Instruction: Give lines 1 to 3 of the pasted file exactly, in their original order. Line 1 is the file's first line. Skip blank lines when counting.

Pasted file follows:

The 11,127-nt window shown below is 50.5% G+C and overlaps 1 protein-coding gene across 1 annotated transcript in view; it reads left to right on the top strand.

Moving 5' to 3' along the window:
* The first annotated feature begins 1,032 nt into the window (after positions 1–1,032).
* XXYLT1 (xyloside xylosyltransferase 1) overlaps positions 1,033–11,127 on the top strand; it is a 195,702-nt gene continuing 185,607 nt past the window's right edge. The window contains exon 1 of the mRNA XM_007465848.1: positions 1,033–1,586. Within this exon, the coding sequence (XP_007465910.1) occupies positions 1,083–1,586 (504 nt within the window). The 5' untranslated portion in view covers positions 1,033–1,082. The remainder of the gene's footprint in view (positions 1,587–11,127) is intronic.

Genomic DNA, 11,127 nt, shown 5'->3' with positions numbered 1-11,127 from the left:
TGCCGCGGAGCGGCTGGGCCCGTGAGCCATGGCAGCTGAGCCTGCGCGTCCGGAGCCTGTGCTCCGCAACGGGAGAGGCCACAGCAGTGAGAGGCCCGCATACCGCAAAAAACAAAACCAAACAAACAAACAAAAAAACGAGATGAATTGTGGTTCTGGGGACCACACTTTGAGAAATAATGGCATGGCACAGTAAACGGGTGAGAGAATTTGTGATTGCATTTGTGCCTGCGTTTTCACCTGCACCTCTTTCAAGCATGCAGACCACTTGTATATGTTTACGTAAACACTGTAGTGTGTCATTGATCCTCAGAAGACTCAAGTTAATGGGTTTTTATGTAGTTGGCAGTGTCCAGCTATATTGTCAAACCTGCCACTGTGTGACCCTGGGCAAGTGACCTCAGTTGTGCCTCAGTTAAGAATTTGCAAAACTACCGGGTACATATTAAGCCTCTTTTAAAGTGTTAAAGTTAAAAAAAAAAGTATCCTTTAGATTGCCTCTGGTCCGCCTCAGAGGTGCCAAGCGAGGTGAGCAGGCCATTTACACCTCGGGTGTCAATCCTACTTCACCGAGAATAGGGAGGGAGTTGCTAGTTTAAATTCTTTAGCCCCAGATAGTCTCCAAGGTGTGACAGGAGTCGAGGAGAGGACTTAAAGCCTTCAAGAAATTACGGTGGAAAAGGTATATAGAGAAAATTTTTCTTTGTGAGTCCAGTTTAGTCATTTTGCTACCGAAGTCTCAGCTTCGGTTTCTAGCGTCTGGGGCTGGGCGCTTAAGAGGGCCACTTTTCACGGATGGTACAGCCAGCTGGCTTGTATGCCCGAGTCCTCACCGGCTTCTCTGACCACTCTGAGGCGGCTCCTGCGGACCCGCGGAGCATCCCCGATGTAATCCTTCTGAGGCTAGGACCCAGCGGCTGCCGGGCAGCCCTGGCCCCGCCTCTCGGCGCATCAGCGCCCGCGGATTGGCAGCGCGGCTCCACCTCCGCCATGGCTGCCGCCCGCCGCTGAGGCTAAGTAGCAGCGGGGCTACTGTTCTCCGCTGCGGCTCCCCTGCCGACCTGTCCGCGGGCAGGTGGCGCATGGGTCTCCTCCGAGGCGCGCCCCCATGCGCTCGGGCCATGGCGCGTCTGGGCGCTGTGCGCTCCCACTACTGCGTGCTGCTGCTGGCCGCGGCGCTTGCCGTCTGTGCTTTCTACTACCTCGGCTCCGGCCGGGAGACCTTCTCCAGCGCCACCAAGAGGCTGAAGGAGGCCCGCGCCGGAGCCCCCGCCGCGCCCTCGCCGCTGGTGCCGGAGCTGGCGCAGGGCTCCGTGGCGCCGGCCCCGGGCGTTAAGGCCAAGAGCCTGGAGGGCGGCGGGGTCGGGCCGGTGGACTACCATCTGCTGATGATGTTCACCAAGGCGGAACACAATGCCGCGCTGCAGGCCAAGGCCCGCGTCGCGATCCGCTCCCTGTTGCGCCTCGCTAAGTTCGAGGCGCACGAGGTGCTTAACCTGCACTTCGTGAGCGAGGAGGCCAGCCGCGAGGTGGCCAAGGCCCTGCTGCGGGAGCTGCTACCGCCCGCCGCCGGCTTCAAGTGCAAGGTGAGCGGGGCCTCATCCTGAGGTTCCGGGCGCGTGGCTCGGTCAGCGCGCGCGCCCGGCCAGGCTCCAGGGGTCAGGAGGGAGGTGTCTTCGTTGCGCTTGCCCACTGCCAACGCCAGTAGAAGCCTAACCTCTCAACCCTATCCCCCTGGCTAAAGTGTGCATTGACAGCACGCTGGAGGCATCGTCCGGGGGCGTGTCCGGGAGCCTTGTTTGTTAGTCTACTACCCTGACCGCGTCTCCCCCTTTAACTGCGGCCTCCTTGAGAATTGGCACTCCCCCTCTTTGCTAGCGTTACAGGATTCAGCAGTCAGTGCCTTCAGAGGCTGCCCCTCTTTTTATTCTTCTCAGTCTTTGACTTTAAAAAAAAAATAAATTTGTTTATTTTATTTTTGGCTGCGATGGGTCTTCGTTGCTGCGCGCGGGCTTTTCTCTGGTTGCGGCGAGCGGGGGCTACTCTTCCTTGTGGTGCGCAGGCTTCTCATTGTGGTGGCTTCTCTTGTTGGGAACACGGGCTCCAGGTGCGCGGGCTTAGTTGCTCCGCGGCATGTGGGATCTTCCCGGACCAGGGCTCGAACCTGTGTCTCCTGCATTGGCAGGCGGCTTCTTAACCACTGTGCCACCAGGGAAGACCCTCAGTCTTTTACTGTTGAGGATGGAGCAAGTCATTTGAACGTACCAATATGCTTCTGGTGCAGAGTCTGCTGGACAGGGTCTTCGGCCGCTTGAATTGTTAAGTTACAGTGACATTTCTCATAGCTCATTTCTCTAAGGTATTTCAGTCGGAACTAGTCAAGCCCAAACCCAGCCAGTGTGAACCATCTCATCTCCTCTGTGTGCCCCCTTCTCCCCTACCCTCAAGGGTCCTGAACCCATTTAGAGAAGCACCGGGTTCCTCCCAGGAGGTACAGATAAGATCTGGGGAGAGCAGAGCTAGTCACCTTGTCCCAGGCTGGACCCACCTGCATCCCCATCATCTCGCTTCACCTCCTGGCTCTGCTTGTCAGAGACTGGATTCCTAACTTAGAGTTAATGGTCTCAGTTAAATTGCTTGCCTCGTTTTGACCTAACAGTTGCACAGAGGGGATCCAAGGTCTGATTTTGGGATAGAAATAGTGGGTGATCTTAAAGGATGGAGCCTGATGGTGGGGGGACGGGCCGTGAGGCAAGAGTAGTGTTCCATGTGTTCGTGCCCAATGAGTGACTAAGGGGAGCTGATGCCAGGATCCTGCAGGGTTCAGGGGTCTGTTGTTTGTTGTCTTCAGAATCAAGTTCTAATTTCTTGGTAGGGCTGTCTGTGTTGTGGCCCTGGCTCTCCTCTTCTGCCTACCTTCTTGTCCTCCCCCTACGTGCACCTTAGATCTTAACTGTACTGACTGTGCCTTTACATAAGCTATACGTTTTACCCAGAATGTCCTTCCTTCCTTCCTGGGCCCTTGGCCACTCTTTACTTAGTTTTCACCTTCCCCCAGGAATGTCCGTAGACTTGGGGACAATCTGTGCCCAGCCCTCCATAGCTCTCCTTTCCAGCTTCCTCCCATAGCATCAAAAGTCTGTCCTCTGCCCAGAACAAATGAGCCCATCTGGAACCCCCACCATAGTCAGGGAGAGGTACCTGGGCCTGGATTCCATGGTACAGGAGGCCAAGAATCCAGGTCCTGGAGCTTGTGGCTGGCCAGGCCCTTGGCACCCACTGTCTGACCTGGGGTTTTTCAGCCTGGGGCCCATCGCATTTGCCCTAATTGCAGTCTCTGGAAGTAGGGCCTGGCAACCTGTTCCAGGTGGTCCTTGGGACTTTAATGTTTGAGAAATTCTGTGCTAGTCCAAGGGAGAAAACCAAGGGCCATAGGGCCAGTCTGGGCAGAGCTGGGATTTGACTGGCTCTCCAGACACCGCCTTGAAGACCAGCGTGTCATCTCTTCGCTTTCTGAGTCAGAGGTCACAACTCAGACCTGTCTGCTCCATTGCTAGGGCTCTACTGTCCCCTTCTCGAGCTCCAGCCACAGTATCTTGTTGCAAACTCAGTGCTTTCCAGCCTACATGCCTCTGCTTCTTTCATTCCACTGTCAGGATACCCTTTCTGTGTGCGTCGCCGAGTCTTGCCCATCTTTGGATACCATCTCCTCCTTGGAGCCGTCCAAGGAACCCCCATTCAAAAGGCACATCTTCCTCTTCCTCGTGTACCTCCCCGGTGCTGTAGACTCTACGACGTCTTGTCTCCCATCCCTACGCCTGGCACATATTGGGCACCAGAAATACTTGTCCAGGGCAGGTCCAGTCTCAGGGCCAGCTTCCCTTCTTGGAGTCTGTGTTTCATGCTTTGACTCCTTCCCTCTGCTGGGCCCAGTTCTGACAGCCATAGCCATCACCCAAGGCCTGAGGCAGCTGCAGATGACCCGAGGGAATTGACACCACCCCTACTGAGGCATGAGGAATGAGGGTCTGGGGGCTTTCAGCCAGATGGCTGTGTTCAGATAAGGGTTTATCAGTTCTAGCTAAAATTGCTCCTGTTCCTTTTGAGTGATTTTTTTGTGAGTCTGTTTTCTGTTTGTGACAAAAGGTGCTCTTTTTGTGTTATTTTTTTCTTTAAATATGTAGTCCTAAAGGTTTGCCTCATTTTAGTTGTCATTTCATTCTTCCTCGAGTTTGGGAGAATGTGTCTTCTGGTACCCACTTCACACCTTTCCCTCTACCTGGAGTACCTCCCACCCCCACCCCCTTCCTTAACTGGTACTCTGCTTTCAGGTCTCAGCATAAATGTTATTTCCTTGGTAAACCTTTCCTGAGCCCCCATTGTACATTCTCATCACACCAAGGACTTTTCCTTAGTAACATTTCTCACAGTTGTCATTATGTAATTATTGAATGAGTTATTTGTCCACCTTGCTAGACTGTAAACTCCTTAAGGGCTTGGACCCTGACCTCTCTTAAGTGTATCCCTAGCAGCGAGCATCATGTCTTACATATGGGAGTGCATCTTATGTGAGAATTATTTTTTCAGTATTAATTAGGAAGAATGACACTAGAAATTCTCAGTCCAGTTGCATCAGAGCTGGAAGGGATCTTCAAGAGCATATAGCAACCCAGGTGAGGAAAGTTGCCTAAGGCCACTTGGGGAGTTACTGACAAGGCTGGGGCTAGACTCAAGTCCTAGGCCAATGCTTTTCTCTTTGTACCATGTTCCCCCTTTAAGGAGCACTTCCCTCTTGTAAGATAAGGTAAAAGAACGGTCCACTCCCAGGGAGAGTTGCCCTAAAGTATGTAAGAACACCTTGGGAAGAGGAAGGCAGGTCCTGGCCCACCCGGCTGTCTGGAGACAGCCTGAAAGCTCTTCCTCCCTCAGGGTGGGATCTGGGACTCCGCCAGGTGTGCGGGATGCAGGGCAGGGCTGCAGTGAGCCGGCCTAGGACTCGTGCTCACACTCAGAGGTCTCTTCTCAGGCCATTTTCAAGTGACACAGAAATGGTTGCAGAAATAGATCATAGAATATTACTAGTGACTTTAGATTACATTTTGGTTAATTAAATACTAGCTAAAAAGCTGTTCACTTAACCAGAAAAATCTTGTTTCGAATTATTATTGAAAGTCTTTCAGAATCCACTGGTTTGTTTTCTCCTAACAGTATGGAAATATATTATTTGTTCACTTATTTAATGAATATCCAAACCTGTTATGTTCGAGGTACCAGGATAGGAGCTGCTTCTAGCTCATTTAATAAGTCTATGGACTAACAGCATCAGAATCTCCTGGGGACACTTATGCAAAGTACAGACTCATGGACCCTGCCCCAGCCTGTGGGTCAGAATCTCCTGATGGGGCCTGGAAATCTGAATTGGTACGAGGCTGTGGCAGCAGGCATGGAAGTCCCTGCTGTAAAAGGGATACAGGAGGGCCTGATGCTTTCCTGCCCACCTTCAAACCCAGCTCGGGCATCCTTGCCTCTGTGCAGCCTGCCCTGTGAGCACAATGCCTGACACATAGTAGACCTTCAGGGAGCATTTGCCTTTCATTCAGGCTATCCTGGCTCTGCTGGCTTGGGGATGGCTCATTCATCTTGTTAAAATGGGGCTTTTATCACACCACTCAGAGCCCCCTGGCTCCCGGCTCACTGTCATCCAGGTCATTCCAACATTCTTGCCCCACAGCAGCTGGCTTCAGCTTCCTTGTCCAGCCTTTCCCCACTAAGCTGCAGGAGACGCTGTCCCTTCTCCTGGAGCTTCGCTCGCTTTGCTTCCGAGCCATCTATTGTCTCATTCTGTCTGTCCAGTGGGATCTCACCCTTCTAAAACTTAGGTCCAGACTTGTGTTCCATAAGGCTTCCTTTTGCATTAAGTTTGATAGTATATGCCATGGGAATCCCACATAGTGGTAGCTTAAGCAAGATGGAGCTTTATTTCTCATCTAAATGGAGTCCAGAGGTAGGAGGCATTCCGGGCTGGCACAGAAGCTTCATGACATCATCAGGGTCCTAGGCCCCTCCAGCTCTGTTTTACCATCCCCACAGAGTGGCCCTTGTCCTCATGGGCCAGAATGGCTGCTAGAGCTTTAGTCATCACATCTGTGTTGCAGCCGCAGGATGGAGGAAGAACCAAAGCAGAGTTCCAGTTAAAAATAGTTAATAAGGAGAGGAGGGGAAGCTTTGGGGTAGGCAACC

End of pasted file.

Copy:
The 11,127-nt window shown below is 50.5% G+C and overlaps 1 protein-coding gene across 1 annotated transcript in view; it reads left to right on the top strand.

Moving 5' to 3' along the window:
* The first annotated feature begins 1,032 nt into the window (after positions 1–1,032).